Charmquark.... being trapped abroad due to chicken pox. First dc1 then dc2. I couldnt fly back to uk. I was with my parents who wanted me to leave him. I felt i owed it to him to stay for some reason. To restore his faith in women? (As if anyone could have done that or wasted their time trying). So while the children had chicken pox i just had a little bit more space n distance from him than id had in years and i began to finally see/believe that life could carry on for us if we left him. Was gradual tho. I still flew back to uk but from then on i started posting precious things home. Altho he caught me! That was a nightmare.

So.... in answer to yiur question i think it was space. Juuuuust enough space for his claws in my psyche to loosen a little.

A holiday wouldnt have been the same. I needed to see that there was another normal suburban life i ciuld just step right in to.

I also needed to know that APPEARING to be happy was ultimately worthless if i was actually umhappy. I think i finally believed that when i knew i couldnt fly back and i was so relieved.

MorrisZapp Mon 09-Jun-14 15:51:51

Good advice but I can't see how it would work in reality. If a friend of mine told me her partner had treated her appallingly, what am I meant to do? Nod, and say 'how did that make you feel' etc like an automaton?

I could not remain silent or uncritical. I just couldnt, it goes against every cell of my being.

QuarterCracked Mon 09-Jun-14 16:16:55

I would say "you deserve better." Or that sounds so hard. You must be exhausted coping it. It must use up so much energy just staying sane and covering up etc..... id point out that the energy used to tiptoe riund somebody else's mood, the effort required to push back down your feelings and cope, that takes such strength, and strength and energy should be invested into yourself and new life not maintaining a facade or trying to block out endless criticism.
And id say IF you want to leave ill help u as much as i can with tje practical stuff.
If id a friend in those shoes that's what id do, let her know that i wanted to help her if and when she chose to accept the help. Otherwise it feels like just another more confident person telling u what to do.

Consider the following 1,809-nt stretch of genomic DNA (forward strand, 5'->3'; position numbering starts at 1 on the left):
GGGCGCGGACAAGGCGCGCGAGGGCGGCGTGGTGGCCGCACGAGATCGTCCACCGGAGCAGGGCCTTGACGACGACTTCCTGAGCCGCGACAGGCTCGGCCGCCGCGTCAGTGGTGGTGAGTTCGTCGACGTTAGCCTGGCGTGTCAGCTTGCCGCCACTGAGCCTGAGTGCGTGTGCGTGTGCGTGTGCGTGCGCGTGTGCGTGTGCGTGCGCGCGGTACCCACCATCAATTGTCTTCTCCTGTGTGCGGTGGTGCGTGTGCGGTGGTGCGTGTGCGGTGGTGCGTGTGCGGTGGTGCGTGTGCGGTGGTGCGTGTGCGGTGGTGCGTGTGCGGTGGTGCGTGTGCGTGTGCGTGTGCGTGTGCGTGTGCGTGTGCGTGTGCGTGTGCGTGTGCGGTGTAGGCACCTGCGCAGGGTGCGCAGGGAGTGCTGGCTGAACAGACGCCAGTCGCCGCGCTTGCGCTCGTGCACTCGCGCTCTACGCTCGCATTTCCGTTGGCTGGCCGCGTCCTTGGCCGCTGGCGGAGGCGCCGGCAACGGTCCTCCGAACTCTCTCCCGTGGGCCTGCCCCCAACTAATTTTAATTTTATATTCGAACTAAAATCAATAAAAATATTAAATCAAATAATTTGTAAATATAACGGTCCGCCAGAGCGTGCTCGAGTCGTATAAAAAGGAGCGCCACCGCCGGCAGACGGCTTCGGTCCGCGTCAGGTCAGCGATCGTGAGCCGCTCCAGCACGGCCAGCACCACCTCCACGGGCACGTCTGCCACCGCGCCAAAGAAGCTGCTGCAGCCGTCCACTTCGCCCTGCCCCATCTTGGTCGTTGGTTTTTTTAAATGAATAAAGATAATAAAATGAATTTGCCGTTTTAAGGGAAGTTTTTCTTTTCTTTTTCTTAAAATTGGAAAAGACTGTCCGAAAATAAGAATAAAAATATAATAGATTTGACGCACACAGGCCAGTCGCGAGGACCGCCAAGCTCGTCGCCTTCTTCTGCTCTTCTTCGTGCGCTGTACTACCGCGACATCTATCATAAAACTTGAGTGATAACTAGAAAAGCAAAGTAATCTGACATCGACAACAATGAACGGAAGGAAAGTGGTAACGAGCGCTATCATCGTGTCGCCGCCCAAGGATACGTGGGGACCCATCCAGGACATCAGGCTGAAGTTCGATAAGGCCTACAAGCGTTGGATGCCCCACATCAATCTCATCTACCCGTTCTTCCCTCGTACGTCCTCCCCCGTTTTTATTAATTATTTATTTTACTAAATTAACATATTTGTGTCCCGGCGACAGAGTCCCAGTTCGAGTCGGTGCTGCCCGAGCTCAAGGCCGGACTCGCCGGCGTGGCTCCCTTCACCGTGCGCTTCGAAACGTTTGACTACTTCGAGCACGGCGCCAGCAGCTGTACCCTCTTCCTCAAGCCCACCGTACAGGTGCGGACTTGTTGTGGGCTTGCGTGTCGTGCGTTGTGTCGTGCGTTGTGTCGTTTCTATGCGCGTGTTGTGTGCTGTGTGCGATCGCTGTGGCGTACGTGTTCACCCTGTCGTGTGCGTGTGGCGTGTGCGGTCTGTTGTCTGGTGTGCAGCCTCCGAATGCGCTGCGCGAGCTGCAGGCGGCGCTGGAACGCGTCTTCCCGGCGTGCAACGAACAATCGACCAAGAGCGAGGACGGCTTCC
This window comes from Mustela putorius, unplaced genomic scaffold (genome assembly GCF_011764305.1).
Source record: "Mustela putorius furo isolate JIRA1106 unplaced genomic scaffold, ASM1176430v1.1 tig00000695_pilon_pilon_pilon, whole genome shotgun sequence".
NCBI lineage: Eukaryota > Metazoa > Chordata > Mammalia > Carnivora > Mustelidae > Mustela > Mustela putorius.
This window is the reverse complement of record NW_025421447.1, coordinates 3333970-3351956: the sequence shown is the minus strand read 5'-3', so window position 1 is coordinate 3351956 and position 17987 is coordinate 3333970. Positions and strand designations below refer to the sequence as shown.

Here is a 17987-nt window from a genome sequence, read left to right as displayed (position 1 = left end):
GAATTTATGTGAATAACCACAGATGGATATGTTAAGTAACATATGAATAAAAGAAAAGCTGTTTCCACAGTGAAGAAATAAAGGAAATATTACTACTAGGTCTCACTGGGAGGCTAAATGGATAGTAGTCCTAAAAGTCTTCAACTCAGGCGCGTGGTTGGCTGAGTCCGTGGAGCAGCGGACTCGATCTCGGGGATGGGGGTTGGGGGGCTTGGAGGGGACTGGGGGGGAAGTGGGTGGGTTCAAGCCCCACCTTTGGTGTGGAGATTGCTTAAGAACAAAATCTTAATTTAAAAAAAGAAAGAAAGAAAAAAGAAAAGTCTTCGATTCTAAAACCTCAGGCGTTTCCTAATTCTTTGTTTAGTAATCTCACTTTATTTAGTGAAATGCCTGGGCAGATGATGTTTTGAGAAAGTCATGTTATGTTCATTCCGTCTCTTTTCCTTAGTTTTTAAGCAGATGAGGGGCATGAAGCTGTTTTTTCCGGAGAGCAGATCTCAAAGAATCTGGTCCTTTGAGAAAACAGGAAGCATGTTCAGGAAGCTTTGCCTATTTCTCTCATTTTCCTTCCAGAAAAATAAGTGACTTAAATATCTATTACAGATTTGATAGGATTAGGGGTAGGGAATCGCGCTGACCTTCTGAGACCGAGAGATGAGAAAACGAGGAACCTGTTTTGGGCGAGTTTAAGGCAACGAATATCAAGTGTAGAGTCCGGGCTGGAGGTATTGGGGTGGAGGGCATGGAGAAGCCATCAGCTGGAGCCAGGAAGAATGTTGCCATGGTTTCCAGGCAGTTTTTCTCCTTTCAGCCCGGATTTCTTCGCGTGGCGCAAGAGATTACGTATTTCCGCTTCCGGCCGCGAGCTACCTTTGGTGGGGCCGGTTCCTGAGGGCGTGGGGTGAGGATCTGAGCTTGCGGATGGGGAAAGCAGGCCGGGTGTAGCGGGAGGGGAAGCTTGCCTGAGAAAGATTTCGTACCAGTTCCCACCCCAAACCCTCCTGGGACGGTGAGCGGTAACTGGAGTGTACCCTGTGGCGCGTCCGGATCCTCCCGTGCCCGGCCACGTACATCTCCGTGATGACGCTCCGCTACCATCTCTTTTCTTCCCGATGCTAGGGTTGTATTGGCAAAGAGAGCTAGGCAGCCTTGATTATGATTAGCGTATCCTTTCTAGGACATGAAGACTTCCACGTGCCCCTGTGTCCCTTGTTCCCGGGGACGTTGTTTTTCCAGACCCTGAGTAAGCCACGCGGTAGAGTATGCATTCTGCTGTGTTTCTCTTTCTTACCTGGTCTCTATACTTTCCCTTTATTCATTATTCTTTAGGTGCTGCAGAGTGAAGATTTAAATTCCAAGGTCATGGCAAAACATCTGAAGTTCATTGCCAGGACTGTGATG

lulu1971 Mon 09-Jun-14 21:23:30

Well I did it. I left that pathetic waste of skin. Was the hardest thing I've ever had to do and I am really struggling but I cannot and will not go back there. I told the children yesterday and it literally broke my heart. When I left he was at the house. He showed no emotion whatsoever and I don't actually think he gives a shit that I've gone. It's life as normal for him where as I am distraught. I flit between moments of hope and hours of grief and fear. I sent the children to school today and managed to drag myself to work followed by a little shopping spree afterwards. Treats for us all. I just wish this awful feeling in the pit of my stomach would go as it's just awful. Thank you all for your messages, they really are helping as I don't want keep on at my mum about it and make her worry more than she already is. X

lulu1971 Mon 09-Jun-14 21:25:00

Oh no I've posted on the wrong thread!! I'll go and find it

MorrisZapp Mon 09-Jun-14 21:33:37

That is wonderful Lulu, you have done an incredibly brave thing x

CharlotteCollins Tue 10-Jun-14 08:10:55

Very interesting, Quarter. I too think that it was the space in our relationship (he travelled for work a lot) that enabled me to build up the strength and self-esteem to leave.

CharmQuark Tue 10-Jun-14 08:44:39

MorrisZapp, I think it is ok to give a perspective that the behaviour described is not acceptable, is shocking, etc, but to stop short of telling the victim what to do, how to feel or pressurize and guilt trip her with 'shoulds ' and 'oughts'.

But I agree, in RL, and on MN it is hard. But this is advice from the experts, and if we find it hard to button our lips, and take the advice, then that is an object lesson in how hard it is for women living in fear and with all their decision making powers undermined by lack of self esteem to 'just take the advice and ltb'.